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Physics - Materials Science - 08.10.2020
An Electrical Trigger Fires Single, Identical Photons
An Electrical Trigger Fires Single, Identical Photons
The precisely controlled photon source, made from an atomically thin semiconducting material, could aid the development of advanced quantum communication Illustration of a gold-covered probe tip injecting electrons into a carefully located imperfection in an atomically thin material. The energy from each electron causes the highly localized emission of a single photon, which may then be guided to a detector.

Life Sciences - Physics - 07.10.2020
'Missing Link' in the Evolutionary History of Carbon-Fixing Protein Rubisco
’Missing Link’ in the Evolutionary History of Carbon-Fixing Protein Rubisco
Researchers identify a unique version of a photosynthetic enzyme that has been in use for billions of years A ribbon diagram (L) and molecular surface representation (R) of carbon-fixing form I' rubisco, showing eight molecular subunits without the small subunits. An x-ray diffraction pattern of the enzyme, also generated by the research team, is in the background.

Physics - Materials Science - 07.10.2020
Intelligent nanomaterials for photonics
Physicists and chemists at the University of Jena engineer optical fibres with 2D materials Light At the latest since the Nobel Prize in Physics was awarded for research on graphene in 2010, 2D materials - nanosheets with atomic thickness - have been a hot topic in science. This significant interest is due to their outstanding properties, which have enormous potential for a wide variety of applications.

Physics - Campus - 06.10.2020
Extremely Rare Higgs Boson Decay Process Spotted
The Higgs boson reached overnight fame in 2012 when it was finally discovered in a jumble of other particles generated at CERN's Large Hadron Collider (LHC) in Geneva, Switzerland. The discovery was monumental because the Higgs boson, which had only been theorized about previously, has the special property of endowing other elementary particles with mass.

Physics - Materials Science - 06.10.2020
All together now: Experiments with twisted 2D materials catch electrons behaving collectively
All together now: Experiments with twisted 2D materials catch electrons behaving collectively
Aerial shot of the University of Washington's Seattle campus. University of Washington Scientists can have ambitious goals: curing disease, exploring distant worlds, clean-energy revolutions. In physics and materials research, some of these ambitious goals are to make ordinary-sounding objects with extraordinary properties: wires that can transport power without any energy loss, or quantum computers that can perform complex calculations that today's computers cannot achieve.

Astronomy / Space - Physics - 06.10.2020
UC Berkeley’s Reinhard Genzel awarded Nobel Prize in Physics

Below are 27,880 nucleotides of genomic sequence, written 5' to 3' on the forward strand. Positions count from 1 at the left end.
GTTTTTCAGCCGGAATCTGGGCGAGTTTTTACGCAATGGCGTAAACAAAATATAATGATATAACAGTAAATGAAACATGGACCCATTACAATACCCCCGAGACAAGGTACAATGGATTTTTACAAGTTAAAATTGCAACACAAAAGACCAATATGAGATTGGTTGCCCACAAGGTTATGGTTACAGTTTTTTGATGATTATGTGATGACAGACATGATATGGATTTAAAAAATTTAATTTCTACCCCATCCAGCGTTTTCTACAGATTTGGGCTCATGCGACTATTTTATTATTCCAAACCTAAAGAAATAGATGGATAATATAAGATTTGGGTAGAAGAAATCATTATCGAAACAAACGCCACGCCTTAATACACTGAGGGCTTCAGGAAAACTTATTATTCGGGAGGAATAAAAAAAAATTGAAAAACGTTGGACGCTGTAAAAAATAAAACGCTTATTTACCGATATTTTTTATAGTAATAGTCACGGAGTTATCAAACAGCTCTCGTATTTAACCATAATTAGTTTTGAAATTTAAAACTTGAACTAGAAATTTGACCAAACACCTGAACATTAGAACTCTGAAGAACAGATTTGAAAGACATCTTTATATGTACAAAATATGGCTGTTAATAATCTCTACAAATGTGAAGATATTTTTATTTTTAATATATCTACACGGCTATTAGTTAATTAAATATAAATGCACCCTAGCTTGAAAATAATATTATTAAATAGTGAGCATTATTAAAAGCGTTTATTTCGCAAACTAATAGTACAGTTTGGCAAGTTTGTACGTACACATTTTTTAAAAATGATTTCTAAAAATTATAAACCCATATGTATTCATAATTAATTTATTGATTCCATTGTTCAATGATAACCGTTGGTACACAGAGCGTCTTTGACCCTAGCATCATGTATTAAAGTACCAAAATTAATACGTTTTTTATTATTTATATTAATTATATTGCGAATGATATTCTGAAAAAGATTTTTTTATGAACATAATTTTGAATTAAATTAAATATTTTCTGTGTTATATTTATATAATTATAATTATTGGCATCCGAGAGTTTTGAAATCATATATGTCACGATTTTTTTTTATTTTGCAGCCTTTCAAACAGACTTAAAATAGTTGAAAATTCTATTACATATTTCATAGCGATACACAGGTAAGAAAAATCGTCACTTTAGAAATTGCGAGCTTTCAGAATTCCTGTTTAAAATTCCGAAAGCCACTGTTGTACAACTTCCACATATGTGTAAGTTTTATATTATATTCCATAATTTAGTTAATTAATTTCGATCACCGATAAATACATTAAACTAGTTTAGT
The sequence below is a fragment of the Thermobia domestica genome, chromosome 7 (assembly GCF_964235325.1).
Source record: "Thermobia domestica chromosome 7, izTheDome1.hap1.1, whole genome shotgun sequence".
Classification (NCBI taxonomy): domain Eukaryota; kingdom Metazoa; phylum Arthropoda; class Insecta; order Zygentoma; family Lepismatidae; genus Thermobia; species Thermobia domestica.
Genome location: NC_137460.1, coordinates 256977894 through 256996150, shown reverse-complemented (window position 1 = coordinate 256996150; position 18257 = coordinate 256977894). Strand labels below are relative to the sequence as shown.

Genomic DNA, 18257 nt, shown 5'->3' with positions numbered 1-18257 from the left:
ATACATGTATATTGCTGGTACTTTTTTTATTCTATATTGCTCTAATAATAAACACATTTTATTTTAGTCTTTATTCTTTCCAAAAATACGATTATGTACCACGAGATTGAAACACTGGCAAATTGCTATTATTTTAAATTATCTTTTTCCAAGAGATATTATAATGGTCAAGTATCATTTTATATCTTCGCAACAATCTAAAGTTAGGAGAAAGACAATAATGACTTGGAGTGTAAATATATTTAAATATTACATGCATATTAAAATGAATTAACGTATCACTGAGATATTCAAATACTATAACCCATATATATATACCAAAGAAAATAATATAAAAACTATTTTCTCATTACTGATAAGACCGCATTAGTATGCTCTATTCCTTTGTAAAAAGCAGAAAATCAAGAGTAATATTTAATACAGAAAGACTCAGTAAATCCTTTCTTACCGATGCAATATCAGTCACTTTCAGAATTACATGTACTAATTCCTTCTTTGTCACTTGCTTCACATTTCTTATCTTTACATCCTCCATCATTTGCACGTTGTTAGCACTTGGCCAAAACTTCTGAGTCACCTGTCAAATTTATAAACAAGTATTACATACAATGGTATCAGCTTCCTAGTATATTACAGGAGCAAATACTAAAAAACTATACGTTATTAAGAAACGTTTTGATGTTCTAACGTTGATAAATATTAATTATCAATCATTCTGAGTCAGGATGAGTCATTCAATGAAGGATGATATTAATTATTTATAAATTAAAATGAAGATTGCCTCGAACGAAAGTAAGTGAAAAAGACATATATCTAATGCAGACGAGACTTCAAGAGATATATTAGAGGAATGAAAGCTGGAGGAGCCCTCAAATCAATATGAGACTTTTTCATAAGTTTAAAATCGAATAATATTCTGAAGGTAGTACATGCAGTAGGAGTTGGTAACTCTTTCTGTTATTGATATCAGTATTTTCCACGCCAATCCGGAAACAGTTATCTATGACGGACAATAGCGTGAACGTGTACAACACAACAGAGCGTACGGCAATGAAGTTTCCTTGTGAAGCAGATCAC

UC Berkeley's Reinhard Genzel, an emeritus physics professor, talks on the phone Tuesday, October 6, 2020 just after learning he had won the Nobel Prize for Physics for his work discovering a supermassive compact object at the center of our galaxy.

Astronomy / Space - Physics - 06.10.2020
Andrea Ghez wins 2020 Nobel Prize in physics
Andrea Ghez, UCLA's Lauren B. Leichtman and Arthur E. Levine Professor of Astrophysics, today was awarded the 2020 Nobel Prize in physics. Ghez shares the prize with Roger Penrose, of the University of Oxford, and Reinhard Genzel, of UC Berkeley and the Max Planck Institute for Extraterrestrial Physics, for their discoveries related to black holes in the universe.

Materials Science - Physics - 05.10.2020
Lego-like assembly of zeolitic membranes improves carbon capture
Lego-like assembly of zeolitic membranes improves carbon capture
EPFL chemical engineers have developed a new way to manufacture zeolitic membranes, state-of-the-art materials used for gas separation in harsh conditions. Zeolites are porous minerals that occur both naturally but also are being synthesized artificially. Because they are stable and durable, zeolites are used for chemical catalysis, purification of gases and liquids, and even in medical applications such as drug delivery and blood-clotting powders, e.g. the QuickClot trauma bandages used in the US military.

Materials Science - Physics - 05.10.2020
Squeezing light inside memory devices could help improve performance
Researchers have developed a method to 'squeeze' visible light in order to see inside tiny memory devices. The technique will allow researchers to probe how these devices break down and how their performance can be improved for a range of applications. The team, led by the University of Cambridge, used the technique to investigate the materials used in random access memories, while in operation.

Physics - 02.10.2020
Microcomb-injected pulsed lasers as variable microwave gears
Microcomb-injected pulsed lasers as variable microwave gears
Optical frequency combs can link frequencies in the microwave domain to high-purity laser emissions, yielding unprecedented precision in time-keeping and metrology. Now EPFL scientists and their colleagues have generated variable low-noise microwave signals by building variable microwave gears with two compact optical frequency combs.

Astronomy / Space - Physics - 01.10.2020
Detection of gravitational wave ’lensing’ could be some way off